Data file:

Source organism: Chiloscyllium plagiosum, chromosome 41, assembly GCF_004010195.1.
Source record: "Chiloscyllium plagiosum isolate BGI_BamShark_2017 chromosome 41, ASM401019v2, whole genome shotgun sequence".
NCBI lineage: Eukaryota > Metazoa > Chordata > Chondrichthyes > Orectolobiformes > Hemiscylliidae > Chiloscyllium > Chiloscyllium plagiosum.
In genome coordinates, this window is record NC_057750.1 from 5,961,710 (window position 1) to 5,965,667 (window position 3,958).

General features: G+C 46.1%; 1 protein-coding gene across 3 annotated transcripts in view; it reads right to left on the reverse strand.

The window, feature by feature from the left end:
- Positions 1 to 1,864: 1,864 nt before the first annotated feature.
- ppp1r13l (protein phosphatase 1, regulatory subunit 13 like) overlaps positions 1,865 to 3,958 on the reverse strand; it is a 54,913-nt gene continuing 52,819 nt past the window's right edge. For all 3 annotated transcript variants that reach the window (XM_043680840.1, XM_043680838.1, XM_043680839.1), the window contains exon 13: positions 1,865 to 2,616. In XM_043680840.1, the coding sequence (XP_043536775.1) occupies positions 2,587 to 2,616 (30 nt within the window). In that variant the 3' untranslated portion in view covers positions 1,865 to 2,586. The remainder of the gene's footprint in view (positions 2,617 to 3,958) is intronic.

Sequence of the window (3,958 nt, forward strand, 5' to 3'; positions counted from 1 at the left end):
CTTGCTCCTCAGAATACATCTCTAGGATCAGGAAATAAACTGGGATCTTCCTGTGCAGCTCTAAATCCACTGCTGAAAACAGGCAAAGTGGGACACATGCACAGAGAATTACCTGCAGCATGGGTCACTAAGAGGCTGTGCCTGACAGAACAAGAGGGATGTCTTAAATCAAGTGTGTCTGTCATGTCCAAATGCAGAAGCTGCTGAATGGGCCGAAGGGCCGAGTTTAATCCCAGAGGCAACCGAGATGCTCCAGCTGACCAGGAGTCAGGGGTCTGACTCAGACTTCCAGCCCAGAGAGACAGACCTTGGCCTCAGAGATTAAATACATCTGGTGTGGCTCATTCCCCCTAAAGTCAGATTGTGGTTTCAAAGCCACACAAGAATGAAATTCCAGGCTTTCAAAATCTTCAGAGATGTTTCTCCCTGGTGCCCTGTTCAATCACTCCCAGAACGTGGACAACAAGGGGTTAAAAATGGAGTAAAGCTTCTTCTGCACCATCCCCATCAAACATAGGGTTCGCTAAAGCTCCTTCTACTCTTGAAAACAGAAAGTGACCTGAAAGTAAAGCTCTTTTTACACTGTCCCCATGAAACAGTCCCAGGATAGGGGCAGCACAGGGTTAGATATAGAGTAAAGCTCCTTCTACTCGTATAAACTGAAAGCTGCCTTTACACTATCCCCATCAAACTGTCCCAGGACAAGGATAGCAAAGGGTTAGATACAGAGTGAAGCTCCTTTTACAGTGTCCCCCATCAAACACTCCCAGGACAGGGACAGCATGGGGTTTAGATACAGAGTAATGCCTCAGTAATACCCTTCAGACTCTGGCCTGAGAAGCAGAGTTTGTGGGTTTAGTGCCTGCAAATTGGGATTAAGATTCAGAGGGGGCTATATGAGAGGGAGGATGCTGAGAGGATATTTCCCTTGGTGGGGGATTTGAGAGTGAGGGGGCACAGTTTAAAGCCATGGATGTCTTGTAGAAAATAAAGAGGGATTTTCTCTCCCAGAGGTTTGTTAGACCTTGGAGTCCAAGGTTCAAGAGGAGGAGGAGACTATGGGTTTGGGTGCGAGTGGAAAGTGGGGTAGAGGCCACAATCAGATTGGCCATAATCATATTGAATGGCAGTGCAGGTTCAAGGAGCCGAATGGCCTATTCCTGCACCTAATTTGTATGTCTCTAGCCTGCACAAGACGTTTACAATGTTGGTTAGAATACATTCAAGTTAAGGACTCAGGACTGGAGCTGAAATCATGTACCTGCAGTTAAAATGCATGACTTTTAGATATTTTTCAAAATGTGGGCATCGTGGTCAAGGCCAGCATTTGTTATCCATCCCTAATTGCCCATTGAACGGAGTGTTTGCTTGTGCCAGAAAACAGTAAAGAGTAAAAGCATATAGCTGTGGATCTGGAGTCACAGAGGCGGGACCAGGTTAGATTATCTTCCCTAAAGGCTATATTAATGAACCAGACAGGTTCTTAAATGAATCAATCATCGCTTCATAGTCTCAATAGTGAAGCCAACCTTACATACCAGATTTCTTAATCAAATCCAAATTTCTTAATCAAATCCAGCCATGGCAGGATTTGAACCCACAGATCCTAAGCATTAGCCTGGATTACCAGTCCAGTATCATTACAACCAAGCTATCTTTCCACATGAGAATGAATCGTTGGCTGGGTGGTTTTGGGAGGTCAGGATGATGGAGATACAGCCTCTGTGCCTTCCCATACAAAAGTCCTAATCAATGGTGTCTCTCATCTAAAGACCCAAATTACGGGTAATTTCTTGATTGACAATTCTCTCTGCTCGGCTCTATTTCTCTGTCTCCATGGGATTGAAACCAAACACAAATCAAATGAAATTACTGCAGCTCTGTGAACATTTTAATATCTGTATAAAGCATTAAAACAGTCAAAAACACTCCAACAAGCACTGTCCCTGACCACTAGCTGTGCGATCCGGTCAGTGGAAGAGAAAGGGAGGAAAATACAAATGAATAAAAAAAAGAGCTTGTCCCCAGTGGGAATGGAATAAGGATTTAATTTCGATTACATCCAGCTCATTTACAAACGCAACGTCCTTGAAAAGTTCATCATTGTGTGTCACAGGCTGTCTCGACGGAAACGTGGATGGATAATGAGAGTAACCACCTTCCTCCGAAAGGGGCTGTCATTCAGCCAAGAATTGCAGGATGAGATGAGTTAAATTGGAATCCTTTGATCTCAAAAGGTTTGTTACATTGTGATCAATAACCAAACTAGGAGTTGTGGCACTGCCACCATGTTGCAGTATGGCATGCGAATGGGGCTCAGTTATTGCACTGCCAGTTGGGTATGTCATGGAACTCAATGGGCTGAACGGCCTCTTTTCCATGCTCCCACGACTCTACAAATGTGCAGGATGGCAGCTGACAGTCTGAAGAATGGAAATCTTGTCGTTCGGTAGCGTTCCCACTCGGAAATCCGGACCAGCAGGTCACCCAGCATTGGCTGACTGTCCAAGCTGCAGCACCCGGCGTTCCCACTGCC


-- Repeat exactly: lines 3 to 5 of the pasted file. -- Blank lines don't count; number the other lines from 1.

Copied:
NCBI lineage: Eukaryota > Metazoa > Chordata > Chondrichthyes > Orectolobiformes > Hemiscylliidae > Chiloscyllium > Chiloscyllium plagiosum.
In genome coordinates, this window is record NC_057750.1 from 5,961,710 (window position 1) to 5,965,667 (window position 3,958).

General features: G+C 46.1%; 1 protein-coding gene across 3 annotated transcripts in view; it reads right to left on the reverse strand.